Behave as a team, Morrison tells the troops

As he battles to put containment lines around the damage the Nationals’ meltdown is causing his government, Scott Morrison has given his party room a pointed lecture about unity.

He has also obtained a letter from Llew O'Brien in which O'Brien reaffirms he will support the government. O'Brien quit the Nationals this week and then won the deputy speakership thanks to the votes of several rebel Nationals.

O'Brien, who remains a member of the Queensland Liberal National Party, sent the letter after meeting Morrison on Monday night.

Before Tuesday’s Coalition meeting, the word was put out for members to show restraint, after recent public airings of differences over coal in particular.

Addressing the party room, Morrison reminded members they were there as a team, declaring the government had a “contract” with the Australian people.

Those walking into the government party room took on serious responsibilities and must do so as a government. The government had gone to the election highlighting local plans and the capabilities of local members but also very much as being members of a team.

“The people endorsed us to be the government,” he said, emphasising the government wasn’t him or any individual. “We are together the government.”


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He said there were many parties in this government: the Liberal party, the National party, the CLP in the Northern Territory, the LNP in Queensland.

But “the contract we have with the Australian people” was to work collectively as their government. The government’s strength was its values, policies and beliefs, which were endorsed at the election.

Acknowledging the difficulties of the last couple of months Morrison told members, when they returned home after the current fortnight sitting, “to focus on the people who put us here”.

Treasurer and deputy Liberal leader Josh Frydenberg invoked John Howard’s adage about being a broad church, when Howard added, “you sometimes have to get the builders in to put in the extra pew on both sides of the aisle to make sure that everybody is accommodated”.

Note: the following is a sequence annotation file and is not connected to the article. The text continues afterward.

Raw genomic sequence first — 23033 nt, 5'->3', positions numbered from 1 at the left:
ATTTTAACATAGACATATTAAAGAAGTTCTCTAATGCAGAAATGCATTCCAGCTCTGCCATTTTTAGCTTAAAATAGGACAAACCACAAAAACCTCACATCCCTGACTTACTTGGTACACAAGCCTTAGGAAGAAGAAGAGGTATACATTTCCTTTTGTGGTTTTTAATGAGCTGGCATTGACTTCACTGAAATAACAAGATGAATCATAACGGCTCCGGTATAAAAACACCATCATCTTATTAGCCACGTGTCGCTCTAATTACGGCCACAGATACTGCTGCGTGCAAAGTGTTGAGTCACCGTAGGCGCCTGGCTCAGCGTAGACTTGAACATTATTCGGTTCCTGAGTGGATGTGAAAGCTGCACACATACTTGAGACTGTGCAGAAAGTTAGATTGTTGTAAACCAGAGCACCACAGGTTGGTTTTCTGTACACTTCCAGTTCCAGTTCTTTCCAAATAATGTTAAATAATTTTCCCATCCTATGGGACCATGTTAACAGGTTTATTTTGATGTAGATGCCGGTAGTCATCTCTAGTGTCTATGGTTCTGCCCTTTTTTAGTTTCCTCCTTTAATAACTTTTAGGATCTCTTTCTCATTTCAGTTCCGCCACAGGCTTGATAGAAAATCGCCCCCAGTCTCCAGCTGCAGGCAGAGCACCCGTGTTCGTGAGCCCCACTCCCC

Frydenberg lamented Monday’s “historic moment” in the Australian-Indonesian relationship, with President Joko Widodo visiting Australia and addressing parliament, had been overshadowed in the news bulletins. He also urged MPs to focus on government achievements and policies and future plans “and put internal issues of recent days behind us”.


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Embattled Nationals leader Michael McCormack, who at the weekend did the Tumbarumba trek which was started by Tim Fischer, said he’d had a call from Fischer’s widow Judy, who’d reflected on how Tim and his team had “stuck firm through difficult periods”. She had said Tim “would want us all to stand firm and together at present”, focused on continuing to deliver the government’s commitments.

O'Brien was present at the meeting but didn’t speak.

Also quiet were the Liberal moderates, who have been recently outspoken on climate change and in opposition to any government support for a new coal-fired power station.

One of the Nationals rebels, former resources minister Matt Canavan, spruiked the advantages of the feasibility study for a Queensland coal-fired power station at Collinsvillle, but his comments were relatively non-combative.


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In contrast, earlier Canavan prodded the southern Liberals when on Monday night he hit back with heavy sarcasm against former prime minister Malcolm’s Turnbull’s comment that it was “nuts” to advocate government support to build a coal-fired power station.

Canavan told Sky, “Good luck to Malcolm, he’s welcome to have his views. In fact, I hope that Malcolm keeps expressing those views and that maybe come around the next election he can lead a convoy, let’s say, up to Collinsville, and have a rally up there, and campaign against the coal-fire power station.

"I think that would go down very well, to have Malcolm’s motorcade come up to North Queensland, and tell us all why we shouldn’t be using our own product which we export overseas to create jobs here.”

Asked in question time whether the government would be willing to indemnify a Collinsville coal-fired power station against carbon risk, Morrison said it was committed to the feasibility study but “the matter that the member has raised with me in this question is not currently before the government”.

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